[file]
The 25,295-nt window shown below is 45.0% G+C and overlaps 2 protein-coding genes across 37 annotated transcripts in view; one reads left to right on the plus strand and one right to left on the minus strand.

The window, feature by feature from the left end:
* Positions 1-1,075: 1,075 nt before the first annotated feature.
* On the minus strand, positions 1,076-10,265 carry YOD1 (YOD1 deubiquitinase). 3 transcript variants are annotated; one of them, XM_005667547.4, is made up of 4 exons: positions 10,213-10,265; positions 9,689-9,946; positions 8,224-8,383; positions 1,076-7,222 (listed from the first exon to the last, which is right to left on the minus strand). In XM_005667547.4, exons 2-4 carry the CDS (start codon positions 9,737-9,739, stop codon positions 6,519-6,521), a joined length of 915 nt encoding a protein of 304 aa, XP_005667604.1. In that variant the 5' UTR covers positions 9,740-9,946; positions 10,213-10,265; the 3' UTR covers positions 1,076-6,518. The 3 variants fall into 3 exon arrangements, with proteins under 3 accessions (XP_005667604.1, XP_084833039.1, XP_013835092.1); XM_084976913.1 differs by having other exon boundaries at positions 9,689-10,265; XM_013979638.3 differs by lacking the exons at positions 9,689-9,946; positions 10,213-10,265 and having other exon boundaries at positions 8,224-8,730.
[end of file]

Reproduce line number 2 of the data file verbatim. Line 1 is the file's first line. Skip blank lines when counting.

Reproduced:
The window, feature by feature from the left end: